Pent up demand from homebuyers caused an influx of mortgage applications last week, according to the Mortgage Bankers Association. The volume of purchase applications for home loans increased 6.4 percent over the previous week and was only 1.5 percent lower than the same period a year ago, signaling a potential rebound in buyer interest.
“Applications for home purchases continue to recover from April’s sizeable drop and have now increased for five consecutive weeks,” said Joel Kan, MBA’s Associate Vice President of Economic and Industry Forecasting. “Purchase activity – which was 35 percent below year-ago levels six weeks ago – increased across all loan types.”
Applications for federally-backed mortgages, including FHA, VA and USDA loans, are five percent higher than they were at this time last year, yet another promising takeaway.
Commenting on the data, research firm Oxford Economics wrote that these figures could “point to a bounce in home sales in May or June” once purchasers have been approved for a mortgage and eased social distancing measures allow for more flexibility with property showings.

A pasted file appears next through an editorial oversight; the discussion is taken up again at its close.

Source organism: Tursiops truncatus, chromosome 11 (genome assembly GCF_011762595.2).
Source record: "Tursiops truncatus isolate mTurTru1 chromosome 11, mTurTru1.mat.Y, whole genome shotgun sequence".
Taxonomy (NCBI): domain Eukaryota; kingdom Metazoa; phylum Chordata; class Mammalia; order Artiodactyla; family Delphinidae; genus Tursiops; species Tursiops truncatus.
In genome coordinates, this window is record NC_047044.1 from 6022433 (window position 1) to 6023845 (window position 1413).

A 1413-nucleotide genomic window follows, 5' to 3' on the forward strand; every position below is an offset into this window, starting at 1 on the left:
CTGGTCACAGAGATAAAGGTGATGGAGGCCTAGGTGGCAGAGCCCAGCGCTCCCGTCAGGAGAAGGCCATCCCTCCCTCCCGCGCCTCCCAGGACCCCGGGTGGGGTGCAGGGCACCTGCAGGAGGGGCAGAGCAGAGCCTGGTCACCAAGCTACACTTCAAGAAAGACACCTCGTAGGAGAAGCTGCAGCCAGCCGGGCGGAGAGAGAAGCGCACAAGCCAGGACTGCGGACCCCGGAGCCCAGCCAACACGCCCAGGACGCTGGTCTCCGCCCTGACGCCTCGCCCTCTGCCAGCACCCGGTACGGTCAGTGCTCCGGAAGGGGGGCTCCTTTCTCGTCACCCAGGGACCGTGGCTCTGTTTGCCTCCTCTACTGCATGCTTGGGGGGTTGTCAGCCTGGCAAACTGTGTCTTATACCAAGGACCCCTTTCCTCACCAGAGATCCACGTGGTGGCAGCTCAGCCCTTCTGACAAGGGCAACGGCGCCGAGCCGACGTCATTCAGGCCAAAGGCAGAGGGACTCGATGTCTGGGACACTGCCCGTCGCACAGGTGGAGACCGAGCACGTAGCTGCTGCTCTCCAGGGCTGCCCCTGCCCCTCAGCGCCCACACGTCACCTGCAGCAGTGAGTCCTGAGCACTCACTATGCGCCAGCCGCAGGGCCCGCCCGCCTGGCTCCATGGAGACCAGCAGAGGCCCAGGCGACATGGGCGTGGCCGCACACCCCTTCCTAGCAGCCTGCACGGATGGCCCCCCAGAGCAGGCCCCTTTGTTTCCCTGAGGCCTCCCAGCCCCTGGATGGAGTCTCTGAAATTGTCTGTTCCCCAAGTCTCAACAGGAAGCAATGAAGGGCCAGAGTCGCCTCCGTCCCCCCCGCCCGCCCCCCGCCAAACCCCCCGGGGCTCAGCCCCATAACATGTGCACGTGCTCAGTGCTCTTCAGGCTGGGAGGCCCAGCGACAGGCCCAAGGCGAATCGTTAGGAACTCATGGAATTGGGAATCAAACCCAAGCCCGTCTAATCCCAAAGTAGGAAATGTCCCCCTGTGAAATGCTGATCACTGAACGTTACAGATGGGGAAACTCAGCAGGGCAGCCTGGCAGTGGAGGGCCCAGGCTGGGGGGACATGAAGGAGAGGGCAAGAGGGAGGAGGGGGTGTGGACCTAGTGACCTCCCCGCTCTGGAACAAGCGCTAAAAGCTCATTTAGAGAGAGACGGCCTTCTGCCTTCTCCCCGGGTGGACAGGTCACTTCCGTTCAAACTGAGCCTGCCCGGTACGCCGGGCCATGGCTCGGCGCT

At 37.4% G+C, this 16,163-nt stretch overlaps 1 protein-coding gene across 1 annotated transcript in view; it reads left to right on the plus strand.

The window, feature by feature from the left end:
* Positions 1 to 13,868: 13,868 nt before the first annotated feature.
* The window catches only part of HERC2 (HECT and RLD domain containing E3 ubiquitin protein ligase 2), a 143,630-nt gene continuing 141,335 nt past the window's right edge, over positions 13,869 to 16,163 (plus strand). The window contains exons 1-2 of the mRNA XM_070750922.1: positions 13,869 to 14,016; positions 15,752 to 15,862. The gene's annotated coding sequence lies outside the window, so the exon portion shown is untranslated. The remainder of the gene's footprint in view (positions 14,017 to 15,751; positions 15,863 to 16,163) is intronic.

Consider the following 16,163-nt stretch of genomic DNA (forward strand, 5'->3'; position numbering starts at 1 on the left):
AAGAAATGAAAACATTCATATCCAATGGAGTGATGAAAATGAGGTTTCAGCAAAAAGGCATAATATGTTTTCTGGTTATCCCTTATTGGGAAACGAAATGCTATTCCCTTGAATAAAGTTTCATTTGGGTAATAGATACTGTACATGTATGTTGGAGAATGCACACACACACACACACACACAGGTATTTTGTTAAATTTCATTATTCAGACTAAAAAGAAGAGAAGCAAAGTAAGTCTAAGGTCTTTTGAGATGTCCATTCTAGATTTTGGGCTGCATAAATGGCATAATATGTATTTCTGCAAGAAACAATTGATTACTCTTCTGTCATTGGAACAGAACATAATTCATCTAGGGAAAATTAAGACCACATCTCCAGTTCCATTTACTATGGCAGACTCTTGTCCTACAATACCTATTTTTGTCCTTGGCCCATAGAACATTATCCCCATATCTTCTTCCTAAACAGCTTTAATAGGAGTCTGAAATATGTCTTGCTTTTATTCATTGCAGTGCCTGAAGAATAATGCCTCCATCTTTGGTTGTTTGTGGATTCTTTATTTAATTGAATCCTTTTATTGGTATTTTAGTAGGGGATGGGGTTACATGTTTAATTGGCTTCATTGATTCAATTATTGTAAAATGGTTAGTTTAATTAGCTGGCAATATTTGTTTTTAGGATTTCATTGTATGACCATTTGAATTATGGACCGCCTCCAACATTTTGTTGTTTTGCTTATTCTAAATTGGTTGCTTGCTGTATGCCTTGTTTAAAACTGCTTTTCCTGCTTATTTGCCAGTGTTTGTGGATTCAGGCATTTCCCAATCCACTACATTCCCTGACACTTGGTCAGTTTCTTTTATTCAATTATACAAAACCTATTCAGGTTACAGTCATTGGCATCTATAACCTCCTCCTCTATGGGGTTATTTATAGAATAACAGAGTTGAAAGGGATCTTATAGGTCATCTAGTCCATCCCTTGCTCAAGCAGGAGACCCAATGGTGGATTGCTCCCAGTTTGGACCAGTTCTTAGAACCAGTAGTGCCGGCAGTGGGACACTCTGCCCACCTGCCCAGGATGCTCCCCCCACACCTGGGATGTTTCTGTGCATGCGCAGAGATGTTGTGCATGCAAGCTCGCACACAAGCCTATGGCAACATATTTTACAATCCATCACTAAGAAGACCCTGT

The average contract interest rate for 30-year fixed-rate mortgages with conforming loan balances of up to $510,400 remained largely unchanged, declining to 3.41 percent from 3.43 percent. Mortgage points ticked up from 0.29 to 0.33, including the orientation fee, for 80 percent loan-to-value ratio loans.
The total number of refinancing applications fell 6.3 percent over last week despite near-record-low mortgage rates as lenders cut back on issuing home equity lines of credit (HELOCs) and tightened borrowing requirements. That being said, refinancing activity is up 160 percent compared to the same time last year when interest rates were substantially higher.
“We still expect a strong pace of refinancing for the remainder of the year because of low mortgage rates,” said Kan. “With many homeowners still facing economic and employment uncertainty, these refinance opportunities will allow them to save money on their monthly payments, which can then be used to help other areas of their budgets.”